After more than four hours, Petraeus left the Capitol much the way he entered and was seen departing in a two-vehicle motorcade. About 20 minutes later, The Associated Press photographed Petreaus entering his home — one of the only public images of him since he resigned.
In separate briefings with members of the House and Senate intelligence committees, Petraeus discussed the September attack on the U.S. Consulate in Benghazi, Libya, which left four Americans dead. He did not discuss his adultery with Broadwell, except to say that he regretted his behavior and that his departure was unrelated to the deadly violence in Libya.
‘‘He was very clear his resignation was tied solely to his personal behavior,’’ said Sen. Mark Udall, D-Colo., a member of the Senate Intelligence Committee. ‘‘He was apologetic and regretful but still Gen. Petraeus.’’
Sen. Dianne Feinstein, D-Calif., the chairwoman of the Senate committee, apologized to reporters and photographers for the stringent security.
‘‘I know that’s rankling you,’’ Feinstein said. ‘‘We didn’t want to make it any more difficult for him. And you know, you people aren’t always the easiest. So the blame is on us. Any waiting that you did, I apologize, but, you know, there’s a lot of suffering going on.’’
Feinstein said no senators asked Petraeus about the affair.
Petraeus, 60, publicly acknowledged last week that he had cheated on his wife of 38 years with Broadwell, 40. It wasn’t until Oct. 26 that Petraeus acknowledged the affair to FBI agents, during their only interview of him, a federal law enforcement official disclosed Friday. The official was not authorized to speak on the record about the ongoing case and requested anonymity for that reason.
The FBI began investigating the case against Broadwell last summer but didn’t notify the White House or Congress until after the election.
In the investigation, the FBI uncovered flirtatious emails between Allen and Kelley, both of them married. On Friday, two U.S. officials said investigators have found just a handful of the emails between Allen and Kelley to be potentially problematic. They said investigators determined the vast majority of the 20,000-plus pages of documents were routine. The officials spoke on condition of anonymity because they were not authorized to speak publicly about the ongoing investigation.
Obama has put a promotion nomination for Allen on hold. The Joint Chiefs of Staff are expected to meet next week to discuss the recent stumbles of two of the military’s top generals, said Adm. Jonathan Greenert, chief of U.S. Naval Operations. The joint chiefs want to review ethics, accountability and behavioral issues and determine whether senior officials are living up to the military’s standards, Greenert said Friday at the National Press Club.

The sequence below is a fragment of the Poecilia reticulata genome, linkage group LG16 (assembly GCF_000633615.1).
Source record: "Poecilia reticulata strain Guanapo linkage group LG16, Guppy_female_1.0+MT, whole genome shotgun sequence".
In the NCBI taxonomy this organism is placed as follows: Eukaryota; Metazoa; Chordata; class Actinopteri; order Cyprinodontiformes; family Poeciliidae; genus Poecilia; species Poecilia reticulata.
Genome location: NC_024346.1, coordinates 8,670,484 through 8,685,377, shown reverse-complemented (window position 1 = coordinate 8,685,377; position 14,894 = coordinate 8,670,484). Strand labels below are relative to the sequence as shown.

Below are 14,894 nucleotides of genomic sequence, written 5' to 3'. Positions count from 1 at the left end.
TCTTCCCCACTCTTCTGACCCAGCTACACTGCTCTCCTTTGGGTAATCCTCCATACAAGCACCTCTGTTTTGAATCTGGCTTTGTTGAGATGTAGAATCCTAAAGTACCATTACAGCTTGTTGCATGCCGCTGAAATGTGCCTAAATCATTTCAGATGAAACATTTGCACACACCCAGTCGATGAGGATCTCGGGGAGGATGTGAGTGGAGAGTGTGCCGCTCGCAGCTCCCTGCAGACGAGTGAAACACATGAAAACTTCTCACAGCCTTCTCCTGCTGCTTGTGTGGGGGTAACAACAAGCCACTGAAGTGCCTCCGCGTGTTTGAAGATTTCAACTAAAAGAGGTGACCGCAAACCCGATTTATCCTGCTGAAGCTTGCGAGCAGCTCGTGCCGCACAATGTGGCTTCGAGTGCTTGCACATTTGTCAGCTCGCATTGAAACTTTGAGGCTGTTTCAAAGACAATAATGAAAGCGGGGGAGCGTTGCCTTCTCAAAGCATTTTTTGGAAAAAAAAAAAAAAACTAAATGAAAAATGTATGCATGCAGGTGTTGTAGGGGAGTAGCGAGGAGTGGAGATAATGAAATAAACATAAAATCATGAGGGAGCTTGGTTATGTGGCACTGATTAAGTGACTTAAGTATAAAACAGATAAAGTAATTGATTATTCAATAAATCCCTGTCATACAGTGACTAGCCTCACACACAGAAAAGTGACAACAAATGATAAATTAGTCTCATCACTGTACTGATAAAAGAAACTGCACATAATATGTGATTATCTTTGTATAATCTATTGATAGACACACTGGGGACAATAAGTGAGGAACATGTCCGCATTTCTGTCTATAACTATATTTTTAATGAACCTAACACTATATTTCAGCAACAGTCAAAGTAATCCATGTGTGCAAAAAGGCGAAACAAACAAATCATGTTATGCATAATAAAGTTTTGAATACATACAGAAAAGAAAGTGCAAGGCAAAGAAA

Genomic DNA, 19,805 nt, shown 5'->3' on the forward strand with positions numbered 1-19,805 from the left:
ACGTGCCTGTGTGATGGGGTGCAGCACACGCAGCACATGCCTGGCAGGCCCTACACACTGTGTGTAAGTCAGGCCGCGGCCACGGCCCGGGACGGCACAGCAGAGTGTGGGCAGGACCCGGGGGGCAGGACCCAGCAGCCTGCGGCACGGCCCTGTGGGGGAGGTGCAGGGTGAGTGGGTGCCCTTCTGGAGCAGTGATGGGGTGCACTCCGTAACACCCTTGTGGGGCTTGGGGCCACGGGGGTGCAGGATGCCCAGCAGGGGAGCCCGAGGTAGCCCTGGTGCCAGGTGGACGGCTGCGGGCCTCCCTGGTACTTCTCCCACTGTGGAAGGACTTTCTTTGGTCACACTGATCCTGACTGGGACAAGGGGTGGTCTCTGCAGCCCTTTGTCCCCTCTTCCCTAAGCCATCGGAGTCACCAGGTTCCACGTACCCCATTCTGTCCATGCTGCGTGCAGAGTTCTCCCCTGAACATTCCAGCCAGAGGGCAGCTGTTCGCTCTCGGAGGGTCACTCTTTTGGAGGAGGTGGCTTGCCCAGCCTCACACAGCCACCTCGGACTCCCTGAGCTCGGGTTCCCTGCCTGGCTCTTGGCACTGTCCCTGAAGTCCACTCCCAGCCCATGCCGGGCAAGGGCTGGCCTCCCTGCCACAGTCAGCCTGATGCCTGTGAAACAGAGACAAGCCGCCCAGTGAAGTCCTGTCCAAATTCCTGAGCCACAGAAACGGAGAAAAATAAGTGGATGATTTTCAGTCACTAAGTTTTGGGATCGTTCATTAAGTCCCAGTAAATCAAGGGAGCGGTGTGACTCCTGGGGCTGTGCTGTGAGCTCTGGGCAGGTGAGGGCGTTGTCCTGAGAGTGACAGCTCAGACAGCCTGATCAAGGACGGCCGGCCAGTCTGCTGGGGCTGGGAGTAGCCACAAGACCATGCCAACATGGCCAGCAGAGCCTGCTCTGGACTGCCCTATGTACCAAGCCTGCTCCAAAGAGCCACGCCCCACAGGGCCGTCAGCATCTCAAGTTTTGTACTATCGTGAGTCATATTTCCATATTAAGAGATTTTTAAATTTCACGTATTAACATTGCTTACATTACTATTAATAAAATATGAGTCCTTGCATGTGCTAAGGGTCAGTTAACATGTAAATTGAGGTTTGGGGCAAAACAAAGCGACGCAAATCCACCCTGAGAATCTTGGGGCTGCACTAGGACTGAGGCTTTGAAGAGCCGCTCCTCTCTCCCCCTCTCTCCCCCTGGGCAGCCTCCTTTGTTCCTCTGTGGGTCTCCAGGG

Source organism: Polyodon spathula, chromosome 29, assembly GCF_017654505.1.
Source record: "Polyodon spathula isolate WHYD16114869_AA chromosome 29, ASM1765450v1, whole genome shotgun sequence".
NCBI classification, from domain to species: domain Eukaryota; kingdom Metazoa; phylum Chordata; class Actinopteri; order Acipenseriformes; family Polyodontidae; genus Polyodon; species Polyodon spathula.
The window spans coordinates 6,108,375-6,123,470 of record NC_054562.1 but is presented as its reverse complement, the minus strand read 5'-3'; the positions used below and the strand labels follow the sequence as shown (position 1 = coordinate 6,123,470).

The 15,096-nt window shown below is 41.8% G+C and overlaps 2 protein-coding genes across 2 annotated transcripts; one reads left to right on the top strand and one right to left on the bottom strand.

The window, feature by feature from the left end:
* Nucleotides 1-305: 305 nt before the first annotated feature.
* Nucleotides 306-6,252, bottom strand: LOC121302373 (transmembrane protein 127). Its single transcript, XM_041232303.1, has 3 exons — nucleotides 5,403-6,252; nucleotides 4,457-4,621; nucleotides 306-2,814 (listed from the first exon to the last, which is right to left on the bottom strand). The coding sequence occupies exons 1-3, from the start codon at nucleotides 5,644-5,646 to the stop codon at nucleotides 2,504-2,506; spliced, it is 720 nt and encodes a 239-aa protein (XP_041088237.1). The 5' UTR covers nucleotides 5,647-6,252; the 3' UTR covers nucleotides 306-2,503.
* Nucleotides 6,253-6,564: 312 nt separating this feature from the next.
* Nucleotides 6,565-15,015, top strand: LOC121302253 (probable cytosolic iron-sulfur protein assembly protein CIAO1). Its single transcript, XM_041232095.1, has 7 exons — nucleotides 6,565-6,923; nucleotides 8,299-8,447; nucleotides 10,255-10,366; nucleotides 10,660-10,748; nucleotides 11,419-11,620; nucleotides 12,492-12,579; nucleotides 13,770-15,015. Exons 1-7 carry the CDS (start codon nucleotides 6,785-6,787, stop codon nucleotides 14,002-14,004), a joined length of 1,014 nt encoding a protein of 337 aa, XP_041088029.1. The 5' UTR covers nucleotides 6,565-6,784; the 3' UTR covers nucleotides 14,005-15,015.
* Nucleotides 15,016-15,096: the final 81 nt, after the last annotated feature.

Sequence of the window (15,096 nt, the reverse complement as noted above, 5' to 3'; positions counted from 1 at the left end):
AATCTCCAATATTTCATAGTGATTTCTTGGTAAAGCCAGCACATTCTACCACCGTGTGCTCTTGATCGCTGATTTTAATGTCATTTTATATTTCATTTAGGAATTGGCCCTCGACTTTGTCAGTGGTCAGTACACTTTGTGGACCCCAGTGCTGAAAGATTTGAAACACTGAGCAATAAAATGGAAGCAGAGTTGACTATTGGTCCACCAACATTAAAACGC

The midlevel White House aide who hosted Kelley at the Executive Mansion had met her at MacDill Air Force Base, the White House official said.
Petraeus, in his first media interview since he resigned, told CNN this week that he had never given classified information to Broadwell. She has said she didn’t receive such material from Petraeus. But the FBI found a substantial number of classified documents on Broadwell’s computer and in her home, according to the law enforcement official, and is investigating how she got them. The Army has now suspended her security clearance.
The official outlined new details Friday of the timing of the FBI investigation that showed that agents spent the summer making certain no one had hacked into Petraeus’ computers to track his movements — a potential national security vulnerability raised by some of the first emails they saw in the case. They also used the summer to rule out any possibility he somehow participated in harassing Kelley by email.
Only after that, in early fall, Broadwell was interviewed for the first time by the FBI and agents searched her computers and found substantial amounts of classified documents, the law enforcement official said. The focus of the investigation shifted and agents spent most of October working with the Pentagon to determine where she got the documents, their significance and her right to have them.
Associated Press writers Kimberly Dozier and Eileen Sullivan contributed to this report. Also contributing: Nedra Pickler, Larry Margasak, Adam Goldman, Lolita C. Baldor, Pete Yost, Donna Cassata, Henry C. Jackson and Robert Burns.